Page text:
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Fun Facts about the Land Speed Record

Fun Facts about the Land Speed Record

Generally speaking, sports car enthusiasts love the feeling of going fast. When someone sets a new land speed record, you can bet these people imagine themselves behind the wheel.

Here are some fun facts about this phenomenon also referred to as the “absolute land speed record.”

The land speed record is the highest speed achieved by a person using a vehicle on land. It is the average of two runs or “passes” made in opposite directions over a fixed length course within one hour. In order to be considered a record, a new time must exceed the previous record by at least one percent.


Says who?

No one entity has the authority to measure or certify an attempt at setting a new record. However, regional or national organizations tend to adhere to what are known as the “flying start regulations” set by the Federation Internationale de l’Automobile.



Many automobile clubs have claimed ownership of the rules surrounding the land speed record, but the Automobile Club de France was the first in 1902. In 1924, another club, the Association Internationale des Automobile Clubs Reconnus, was able to produce consensus on certain standards including the two passes (to negate any wind effects) and the maximum grade of the driving surface.


The Wheel-Driven Debate

When the record attempts were first introduced, there was agreement that a vehicle must be wheel-driven. Later, turbojet and rocket-powered vehicles – neither of which provide power directly to the vehicle’s axles – came into the picture and a separate category was created. Ultimately it was agreed that the absolute land speed record could be achieved by wheel-driven vehicles or those using other forms of propulsion. Since that time, no wheel-driven vehicle has held the absolute record.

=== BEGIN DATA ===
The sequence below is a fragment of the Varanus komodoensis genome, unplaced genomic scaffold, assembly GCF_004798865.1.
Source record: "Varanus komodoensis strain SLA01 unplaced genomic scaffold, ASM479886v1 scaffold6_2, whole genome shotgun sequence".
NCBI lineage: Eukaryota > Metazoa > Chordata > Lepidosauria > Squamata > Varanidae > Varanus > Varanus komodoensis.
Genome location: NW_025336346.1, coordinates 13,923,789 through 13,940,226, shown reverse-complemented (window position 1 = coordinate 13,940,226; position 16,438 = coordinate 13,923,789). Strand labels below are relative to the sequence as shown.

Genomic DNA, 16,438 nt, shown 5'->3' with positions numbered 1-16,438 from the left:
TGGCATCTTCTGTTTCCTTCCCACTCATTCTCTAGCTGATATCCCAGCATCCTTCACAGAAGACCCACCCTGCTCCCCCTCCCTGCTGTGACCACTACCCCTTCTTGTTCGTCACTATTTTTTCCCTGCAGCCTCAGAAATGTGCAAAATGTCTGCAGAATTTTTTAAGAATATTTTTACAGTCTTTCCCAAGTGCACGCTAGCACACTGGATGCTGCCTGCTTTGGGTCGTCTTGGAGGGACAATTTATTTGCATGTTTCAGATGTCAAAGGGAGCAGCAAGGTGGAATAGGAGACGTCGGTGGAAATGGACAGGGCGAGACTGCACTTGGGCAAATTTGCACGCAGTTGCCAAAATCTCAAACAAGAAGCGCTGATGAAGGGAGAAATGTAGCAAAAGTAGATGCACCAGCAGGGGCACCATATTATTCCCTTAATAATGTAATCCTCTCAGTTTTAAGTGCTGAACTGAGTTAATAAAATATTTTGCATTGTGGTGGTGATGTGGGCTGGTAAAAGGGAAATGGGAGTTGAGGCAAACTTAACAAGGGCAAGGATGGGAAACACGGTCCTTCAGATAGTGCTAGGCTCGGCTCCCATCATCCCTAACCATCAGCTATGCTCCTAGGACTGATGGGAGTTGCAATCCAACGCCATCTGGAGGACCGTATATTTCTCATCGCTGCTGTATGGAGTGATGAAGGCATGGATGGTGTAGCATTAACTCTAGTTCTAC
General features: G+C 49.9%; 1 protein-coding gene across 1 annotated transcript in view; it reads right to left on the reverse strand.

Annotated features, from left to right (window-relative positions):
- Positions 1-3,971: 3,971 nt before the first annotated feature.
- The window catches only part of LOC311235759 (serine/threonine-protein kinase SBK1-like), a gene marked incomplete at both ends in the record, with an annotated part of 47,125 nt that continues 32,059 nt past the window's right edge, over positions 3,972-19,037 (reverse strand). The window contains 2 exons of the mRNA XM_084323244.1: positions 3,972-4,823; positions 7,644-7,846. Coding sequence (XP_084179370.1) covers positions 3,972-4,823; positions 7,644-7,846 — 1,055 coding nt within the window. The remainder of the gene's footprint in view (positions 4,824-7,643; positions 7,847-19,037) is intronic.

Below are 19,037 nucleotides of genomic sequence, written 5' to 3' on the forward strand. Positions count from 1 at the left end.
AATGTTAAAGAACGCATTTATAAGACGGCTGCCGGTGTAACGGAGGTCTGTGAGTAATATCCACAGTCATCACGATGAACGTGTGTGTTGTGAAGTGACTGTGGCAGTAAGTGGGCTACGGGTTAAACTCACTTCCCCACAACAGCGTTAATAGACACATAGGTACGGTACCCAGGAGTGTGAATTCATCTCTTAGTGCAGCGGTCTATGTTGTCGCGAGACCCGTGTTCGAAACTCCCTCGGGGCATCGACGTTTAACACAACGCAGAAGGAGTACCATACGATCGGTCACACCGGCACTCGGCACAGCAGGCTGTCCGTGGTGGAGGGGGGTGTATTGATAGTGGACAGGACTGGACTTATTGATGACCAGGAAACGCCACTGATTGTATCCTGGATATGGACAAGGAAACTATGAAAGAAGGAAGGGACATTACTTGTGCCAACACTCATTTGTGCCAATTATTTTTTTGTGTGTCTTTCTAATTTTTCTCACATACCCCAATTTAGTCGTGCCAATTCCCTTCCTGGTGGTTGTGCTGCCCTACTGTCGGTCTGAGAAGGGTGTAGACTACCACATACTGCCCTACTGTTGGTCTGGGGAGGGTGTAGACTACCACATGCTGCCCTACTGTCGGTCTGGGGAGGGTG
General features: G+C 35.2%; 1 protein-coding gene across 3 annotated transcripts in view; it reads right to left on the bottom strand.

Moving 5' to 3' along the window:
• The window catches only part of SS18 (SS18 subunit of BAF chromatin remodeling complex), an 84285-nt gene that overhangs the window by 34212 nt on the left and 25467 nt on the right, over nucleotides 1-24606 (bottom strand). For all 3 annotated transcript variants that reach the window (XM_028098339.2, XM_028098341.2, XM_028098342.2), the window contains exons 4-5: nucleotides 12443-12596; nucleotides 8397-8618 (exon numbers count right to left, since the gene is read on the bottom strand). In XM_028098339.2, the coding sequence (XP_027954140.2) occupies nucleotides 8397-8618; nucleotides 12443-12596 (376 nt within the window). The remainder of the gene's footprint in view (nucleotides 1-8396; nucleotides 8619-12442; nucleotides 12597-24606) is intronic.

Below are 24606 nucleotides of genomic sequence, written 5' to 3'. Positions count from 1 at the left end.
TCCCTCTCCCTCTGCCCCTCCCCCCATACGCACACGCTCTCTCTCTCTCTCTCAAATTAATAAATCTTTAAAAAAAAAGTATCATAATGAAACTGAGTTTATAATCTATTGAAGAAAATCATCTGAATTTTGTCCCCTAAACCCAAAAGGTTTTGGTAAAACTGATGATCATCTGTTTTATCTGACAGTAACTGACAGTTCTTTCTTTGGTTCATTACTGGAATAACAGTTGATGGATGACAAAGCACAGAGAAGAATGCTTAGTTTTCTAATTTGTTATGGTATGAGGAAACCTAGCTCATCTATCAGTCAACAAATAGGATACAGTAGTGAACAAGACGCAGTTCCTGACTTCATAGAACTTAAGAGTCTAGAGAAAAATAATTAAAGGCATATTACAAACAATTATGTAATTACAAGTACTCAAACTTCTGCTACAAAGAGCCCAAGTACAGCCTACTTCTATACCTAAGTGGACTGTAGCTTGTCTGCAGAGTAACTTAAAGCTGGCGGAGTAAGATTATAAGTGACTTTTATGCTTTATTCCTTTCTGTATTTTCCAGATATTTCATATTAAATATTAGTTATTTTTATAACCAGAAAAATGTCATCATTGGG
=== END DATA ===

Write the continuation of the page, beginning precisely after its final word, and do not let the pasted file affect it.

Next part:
British Royal Air Force pilot Andy Green achieved the current record of 763.035 mph in a turbofan-driven vehicle in October 1997. His record-setting effort at the Black Rock Desert in Nevada was the first to break the sound barrier, producing the characteristic “sonic boom.” (Sound travels at 761.207 mph.)


Fenders and genders

There is a separate land speed record for female drivers. It was first set in 1906 by Dorothy Levitt who reached 91 mph. The current women’s land speed record is held by Kitty O’Neil, who achieved a speed of 512.710 at the Alvord Desert in Oregon in 1976.

So, while it is unlikely you will ever hold the absolute land speed record, at least now you know what you would be shooting for… if you had a turbofan-powered car and an empty stretch of desert on which to use it. Please drive safely, and within a reasonable speed.

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Posted by admin / Posted on 11 Sep
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